Japanese Internment from the eyes of a four year old.
Robert LaRue b. 1937
My dad often lets me tag along as he makes his rounds of McMullen Dairy. We live on the dairy in the San Gabriel valley of Southern California. A cacophony of voices fills my memory of these home front times.
“Elgin, Elgin, come have a wee taste,” Mr. McMullen’s Scottish brogue rings out from his front porch. We climb the stairs and I watch with the curiosity of a four-year-old as the two men share a glass of wine while discussing the status of the dairy and events of the day. I know my dad’s name is Eldon and wonder why Mr. McMullen always calls him Elgin.
The house sets back among the trees of McMullen’s walnut orchard. I listen curiously to men talking in Spanish as they tend the trees.
We take our leave and walk on out to the cow pasture. Dad opens the gate and we follow the cattle down the lane to the holding pen outside the dairy barn.
The milkers take over and shout the cries of western herdsmen as they sort and move the milk strings into their respective stanchions.
Pete, the dairy operator, comes out of his house. He scoops me up, swings me around, and teases me in his Dutch accented English. He sets me down and he and my dad discuss the condition of the herd. When the cows are locked in their stanchions, Dad straps on his milking stool, sets his bucket under the first cow of his string, and the never-ending task of a dairy farm begins anew. Pete walks me back to our house and hands me over to my mom.
Mom is listening to the Hit Parade on the radio. She sends me out to play while she tends to her household chores.
I approach the backyard fence and listen to the singsong voices of the orient coming from the truck farm next door. The people speaking are bent over tending their rows of plants. A pretty little girl about my age leaves the group and crosses the field toward me. She sits down across the fence from me and we play in the dirt.
My parents have tried to explain that these people are Japanese and somehow different. I don’t understand. I can see that she is darker than Pete’s redheaded granddaughter, Sharon. Her eyes are different. But she is just as fun to play with. We play with few words, but words are not needed. Still, the fence separates us. She does not come to my house and I don’t go to hers.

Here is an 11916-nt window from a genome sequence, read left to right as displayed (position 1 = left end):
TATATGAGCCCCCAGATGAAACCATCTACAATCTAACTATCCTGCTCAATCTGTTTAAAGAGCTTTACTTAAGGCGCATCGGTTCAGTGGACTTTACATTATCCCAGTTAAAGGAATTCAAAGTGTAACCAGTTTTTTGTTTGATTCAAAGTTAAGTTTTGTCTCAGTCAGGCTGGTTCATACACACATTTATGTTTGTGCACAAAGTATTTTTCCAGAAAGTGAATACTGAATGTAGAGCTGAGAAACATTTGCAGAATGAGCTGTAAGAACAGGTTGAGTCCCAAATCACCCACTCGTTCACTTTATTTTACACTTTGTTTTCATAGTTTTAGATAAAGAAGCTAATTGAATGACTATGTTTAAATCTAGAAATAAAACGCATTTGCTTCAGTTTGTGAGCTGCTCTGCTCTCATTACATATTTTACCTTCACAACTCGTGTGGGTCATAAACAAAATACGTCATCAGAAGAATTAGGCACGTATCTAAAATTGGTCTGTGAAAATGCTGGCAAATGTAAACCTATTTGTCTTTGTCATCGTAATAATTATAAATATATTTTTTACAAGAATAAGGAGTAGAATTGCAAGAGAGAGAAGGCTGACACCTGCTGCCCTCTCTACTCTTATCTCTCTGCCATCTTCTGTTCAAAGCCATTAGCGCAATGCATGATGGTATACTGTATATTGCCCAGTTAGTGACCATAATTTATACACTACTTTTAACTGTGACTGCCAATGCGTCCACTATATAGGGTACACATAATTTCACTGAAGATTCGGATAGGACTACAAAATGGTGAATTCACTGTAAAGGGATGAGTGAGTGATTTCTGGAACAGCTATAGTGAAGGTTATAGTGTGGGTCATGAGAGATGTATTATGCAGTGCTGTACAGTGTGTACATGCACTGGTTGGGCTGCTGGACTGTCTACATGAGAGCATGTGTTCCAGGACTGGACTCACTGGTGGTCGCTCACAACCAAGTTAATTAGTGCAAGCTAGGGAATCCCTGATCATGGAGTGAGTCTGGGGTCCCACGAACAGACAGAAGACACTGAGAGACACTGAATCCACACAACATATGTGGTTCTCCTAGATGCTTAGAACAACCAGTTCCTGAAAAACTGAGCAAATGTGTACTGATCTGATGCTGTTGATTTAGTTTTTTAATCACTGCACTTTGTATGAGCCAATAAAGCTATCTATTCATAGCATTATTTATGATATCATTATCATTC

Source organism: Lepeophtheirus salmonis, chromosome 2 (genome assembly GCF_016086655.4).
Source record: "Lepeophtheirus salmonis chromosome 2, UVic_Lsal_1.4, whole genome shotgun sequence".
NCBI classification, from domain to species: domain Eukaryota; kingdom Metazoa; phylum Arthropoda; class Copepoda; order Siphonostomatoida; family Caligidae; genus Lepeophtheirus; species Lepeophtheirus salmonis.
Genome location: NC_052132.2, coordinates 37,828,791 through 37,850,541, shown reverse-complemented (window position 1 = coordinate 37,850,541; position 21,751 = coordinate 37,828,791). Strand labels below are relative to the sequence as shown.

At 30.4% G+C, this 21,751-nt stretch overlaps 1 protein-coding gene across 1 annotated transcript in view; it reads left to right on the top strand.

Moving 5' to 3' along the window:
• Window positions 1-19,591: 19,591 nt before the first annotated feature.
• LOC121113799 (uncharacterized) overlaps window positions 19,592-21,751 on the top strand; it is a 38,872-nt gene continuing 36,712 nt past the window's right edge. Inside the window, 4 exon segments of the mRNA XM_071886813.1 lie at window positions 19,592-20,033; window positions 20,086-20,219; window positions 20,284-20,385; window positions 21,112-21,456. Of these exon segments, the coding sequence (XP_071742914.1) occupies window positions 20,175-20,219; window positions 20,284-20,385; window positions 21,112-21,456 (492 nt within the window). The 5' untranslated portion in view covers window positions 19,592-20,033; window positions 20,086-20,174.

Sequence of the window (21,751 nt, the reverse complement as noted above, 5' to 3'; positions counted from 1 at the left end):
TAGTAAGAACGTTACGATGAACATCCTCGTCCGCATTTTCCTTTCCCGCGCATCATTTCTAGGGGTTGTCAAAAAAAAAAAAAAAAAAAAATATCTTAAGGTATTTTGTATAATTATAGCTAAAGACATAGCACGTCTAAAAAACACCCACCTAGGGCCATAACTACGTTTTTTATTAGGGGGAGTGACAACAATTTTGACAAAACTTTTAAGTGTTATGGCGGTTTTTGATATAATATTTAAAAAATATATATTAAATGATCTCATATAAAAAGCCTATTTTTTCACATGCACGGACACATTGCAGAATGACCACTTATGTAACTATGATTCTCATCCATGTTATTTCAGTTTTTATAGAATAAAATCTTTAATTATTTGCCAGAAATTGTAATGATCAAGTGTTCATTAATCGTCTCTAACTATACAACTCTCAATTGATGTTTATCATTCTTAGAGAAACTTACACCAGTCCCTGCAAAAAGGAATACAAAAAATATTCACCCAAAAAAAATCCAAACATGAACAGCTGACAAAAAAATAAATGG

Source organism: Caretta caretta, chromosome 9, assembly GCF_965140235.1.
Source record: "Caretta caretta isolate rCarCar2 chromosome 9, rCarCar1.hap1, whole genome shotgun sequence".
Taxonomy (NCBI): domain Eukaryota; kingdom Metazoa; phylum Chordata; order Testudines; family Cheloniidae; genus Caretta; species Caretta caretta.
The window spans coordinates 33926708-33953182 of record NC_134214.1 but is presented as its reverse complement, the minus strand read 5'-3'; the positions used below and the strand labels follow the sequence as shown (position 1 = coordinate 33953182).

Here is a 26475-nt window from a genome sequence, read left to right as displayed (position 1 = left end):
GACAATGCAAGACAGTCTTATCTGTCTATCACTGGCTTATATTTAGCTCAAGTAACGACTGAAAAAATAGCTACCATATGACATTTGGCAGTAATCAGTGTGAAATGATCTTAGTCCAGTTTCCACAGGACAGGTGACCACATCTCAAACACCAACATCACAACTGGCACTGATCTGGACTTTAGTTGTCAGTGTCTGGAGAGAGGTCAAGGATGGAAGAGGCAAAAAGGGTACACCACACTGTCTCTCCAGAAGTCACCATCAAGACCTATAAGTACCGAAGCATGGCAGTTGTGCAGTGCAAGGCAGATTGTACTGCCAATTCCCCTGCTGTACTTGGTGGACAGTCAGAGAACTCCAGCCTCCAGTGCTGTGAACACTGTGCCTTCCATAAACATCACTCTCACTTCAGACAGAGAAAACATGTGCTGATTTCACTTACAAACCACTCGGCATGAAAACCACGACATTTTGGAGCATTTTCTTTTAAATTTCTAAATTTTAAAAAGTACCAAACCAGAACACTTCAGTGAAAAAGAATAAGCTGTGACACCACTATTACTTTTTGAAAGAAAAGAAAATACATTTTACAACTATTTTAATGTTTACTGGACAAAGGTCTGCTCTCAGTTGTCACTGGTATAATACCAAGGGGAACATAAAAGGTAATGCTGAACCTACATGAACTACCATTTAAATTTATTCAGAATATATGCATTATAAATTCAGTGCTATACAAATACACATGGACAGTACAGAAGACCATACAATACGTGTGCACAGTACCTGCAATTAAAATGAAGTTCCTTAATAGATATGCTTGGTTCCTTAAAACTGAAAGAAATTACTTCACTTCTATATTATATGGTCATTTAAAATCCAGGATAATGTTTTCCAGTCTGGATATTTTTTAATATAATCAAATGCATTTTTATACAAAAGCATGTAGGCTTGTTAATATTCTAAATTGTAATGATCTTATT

The afternoon wears on. A woman comes and leads the girl away. She smiles and says something that I don’t understand. I watch as they walk toward their house. The girl turns and her hand comes up in a small wave. I wave back.
Dad comes home from the afternoon milking. Mom sets out dinner and we eat. After dinner, Dad and I go to the living room while Mom cleans up the kitchen and nurses my baby brother. Dad turns on the radio.
The smooth voice of Lowell Thomas comes over the airways. He tells us the news of the day. Most of what he has to say is about the war. The war is not news to me. Like the endless routine of the dairy, it has always been there. It is a part of our lives. We don’t feel it; it is far away. But we hear about it constantly. It is like the sound of the ocean when we camp on Laguna Beach. It rumbles in the background without end.
It is an afternoon like any other. Pete hands me off to Mother. I go out the backdoor to the yard. It is strangely quiet. I can hear the strains of Glen Miller’s “Don’t Sit Under The Apple Tree” playing from inside the house. But no singsong voices come from the field next door. It is deserted. The plants still stand, green and growing. But no one is taking care of them. The people are gone. I sit by the fence for a while, alone. The death-like silence wraps around me.
I go back in the house and ask my mom where the people have gone. “The Army took them away,” she tells me. She tries to explain, but her words are not enough. Not enough to quell the fear welling up inside me. The first chink in my armor of innocence has been opened.